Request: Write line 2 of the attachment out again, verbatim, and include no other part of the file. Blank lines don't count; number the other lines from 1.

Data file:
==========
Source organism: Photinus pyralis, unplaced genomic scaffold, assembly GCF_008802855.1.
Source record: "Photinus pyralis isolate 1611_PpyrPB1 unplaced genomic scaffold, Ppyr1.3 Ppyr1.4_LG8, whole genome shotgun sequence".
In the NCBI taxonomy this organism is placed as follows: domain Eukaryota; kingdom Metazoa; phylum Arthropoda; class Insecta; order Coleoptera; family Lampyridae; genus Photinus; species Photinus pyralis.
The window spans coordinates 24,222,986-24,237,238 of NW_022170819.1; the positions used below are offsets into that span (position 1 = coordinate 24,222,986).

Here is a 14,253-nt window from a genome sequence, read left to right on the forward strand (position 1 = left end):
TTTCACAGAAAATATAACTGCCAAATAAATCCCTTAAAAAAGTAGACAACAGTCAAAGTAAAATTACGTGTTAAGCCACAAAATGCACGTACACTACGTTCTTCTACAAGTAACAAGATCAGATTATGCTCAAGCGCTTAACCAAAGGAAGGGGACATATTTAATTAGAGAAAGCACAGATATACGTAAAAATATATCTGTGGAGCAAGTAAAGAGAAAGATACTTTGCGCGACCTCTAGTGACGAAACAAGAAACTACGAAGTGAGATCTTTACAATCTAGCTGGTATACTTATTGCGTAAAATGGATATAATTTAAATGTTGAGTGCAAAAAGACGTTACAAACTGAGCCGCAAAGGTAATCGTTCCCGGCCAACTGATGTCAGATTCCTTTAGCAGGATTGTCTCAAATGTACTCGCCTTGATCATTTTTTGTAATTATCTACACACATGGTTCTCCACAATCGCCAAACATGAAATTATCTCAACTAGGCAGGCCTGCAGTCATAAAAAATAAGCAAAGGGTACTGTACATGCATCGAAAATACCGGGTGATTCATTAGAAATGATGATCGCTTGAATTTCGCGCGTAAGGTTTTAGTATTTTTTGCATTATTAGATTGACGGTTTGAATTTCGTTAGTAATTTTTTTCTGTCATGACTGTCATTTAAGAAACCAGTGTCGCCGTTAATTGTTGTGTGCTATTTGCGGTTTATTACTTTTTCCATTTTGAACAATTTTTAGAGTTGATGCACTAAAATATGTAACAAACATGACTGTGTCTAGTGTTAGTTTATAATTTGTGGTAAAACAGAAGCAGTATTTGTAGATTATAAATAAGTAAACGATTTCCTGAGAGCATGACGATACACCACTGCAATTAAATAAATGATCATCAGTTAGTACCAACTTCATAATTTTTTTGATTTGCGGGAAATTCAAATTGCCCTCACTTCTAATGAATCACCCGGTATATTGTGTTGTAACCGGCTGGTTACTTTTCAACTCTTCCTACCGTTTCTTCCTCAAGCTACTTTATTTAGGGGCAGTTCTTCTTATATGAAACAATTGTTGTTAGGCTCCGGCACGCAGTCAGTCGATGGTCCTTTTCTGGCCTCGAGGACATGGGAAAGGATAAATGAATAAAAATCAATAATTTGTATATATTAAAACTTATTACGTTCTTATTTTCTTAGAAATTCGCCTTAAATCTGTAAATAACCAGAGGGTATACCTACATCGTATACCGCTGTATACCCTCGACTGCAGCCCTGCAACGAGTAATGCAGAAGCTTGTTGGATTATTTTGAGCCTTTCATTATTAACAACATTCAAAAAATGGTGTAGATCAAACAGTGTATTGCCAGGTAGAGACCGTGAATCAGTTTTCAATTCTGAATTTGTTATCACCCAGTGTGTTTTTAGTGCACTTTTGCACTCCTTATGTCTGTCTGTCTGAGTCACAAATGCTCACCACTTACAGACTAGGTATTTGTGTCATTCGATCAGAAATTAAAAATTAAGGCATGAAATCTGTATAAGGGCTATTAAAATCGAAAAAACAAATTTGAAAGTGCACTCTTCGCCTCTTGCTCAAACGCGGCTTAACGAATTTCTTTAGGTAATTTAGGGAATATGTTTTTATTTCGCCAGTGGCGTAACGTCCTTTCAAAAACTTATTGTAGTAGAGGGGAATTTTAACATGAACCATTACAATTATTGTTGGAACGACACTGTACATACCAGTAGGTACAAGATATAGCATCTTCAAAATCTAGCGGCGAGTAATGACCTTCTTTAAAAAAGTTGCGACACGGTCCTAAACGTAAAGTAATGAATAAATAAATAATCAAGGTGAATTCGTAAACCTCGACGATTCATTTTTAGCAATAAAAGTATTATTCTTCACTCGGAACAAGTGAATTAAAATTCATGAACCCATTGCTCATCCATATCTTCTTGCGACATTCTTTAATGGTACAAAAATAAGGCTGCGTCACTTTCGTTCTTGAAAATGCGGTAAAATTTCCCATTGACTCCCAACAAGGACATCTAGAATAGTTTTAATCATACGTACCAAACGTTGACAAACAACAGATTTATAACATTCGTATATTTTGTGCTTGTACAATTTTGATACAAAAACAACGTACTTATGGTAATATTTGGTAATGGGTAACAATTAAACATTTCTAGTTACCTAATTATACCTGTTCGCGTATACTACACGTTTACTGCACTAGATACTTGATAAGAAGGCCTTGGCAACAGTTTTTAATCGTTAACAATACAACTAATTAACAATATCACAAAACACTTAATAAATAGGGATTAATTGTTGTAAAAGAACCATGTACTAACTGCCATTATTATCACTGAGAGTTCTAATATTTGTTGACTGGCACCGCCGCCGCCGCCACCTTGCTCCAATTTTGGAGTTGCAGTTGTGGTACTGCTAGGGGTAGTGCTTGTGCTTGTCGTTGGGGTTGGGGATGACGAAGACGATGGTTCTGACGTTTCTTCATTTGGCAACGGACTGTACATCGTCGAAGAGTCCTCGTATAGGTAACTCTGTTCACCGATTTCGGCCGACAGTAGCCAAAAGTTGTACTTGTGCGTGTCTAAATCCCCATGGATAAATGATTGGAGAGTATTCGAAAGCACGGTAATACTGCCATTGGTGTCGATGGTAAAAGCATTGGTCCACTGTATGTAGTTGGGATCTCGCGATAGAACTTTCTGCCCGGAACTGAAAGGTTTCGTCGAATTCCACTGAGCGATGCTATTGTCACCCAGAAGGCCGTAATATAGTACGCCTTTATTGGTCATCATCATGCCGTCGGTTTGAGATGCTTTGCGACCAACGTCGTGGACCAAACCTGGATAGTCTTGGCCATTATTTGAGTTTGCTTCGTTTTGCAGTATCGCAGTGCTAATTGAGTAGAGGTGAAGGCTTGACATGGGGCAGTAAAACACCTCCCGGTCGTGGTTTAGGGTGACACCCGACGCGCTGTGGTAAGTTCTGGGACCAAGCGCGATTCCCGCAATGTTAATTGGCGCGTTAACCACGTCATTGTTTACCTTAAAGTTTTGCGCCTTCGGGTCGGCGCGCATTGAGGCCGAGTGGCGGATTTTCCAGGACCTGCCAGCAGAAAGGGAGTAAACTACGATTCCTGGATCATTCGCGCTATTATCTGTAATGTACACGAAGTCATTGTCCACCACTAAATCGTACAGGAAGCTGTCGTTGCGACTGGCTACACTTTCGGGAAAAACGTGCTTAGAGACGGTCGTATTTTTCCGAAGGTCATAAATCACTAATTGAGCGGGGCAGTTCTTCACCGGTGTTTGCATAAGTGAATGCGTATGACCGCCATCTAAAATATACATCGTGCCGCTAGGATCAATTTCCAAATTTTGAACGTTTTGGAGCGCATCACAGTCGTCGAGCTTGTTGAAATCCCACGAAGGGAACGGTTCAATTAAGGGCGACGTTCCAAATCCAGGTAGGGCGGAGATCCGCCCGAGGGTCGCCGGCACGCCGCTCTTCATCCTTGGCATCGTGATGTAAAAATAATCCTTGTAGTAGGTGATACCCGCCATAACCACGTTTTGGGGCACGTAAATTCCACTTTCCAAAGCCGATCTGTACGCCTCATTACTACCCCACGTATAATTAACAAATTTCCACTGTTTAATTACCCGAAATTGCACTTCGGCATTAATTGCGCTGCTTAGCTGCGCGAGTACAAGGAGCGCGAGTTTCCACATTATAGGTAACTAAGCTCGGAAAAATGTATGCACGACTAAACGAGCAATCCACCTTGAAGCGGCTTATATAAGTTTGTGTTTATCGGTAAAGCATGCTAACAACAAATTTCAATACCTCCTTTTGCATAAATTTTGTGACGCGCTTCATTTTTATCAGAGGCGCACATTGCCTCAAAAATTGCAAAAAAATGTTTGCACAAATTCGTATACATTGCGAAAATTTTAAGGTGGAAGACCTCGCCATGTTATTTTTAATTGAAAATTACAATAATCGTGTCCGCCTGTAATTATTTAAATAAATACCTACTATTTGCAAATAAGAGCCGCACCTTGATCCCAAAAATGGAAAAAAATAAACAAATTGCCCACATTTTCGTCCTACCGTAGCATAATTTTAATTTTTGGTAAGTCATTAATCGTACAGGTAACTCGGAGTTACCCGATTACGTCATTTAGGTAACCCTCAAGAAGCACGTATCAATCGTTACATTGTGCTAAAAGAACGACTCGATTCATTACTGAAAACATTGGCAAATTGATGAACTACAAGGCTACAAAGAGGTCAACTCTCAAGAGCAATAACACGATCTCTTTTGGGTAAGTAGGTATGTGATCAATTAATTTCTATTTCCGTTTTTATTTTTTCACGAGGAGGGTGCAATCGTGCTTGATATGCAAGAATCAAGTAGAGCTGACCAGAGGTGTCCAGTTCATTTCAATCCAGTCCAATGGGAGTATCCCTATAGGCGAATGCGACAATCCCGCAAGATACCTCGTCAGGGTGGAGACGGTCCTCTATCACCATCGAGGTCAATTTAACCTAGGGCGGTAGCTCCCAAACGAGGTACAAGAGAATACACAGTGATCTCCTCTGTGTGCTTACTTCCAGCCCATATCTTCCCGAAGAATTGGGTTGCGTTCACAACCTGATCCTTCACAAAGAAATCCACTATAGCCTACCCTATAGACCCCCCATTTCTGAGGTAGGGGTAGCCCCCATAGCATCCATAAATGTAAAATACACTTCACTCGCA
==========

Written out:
Source record: "Photinus pyralis isolate 1611_PpyrPB1 unplaced genomic scaffold, Ppyr1.3 Ppyr1.4_LG8, whole genome shotgun sequence".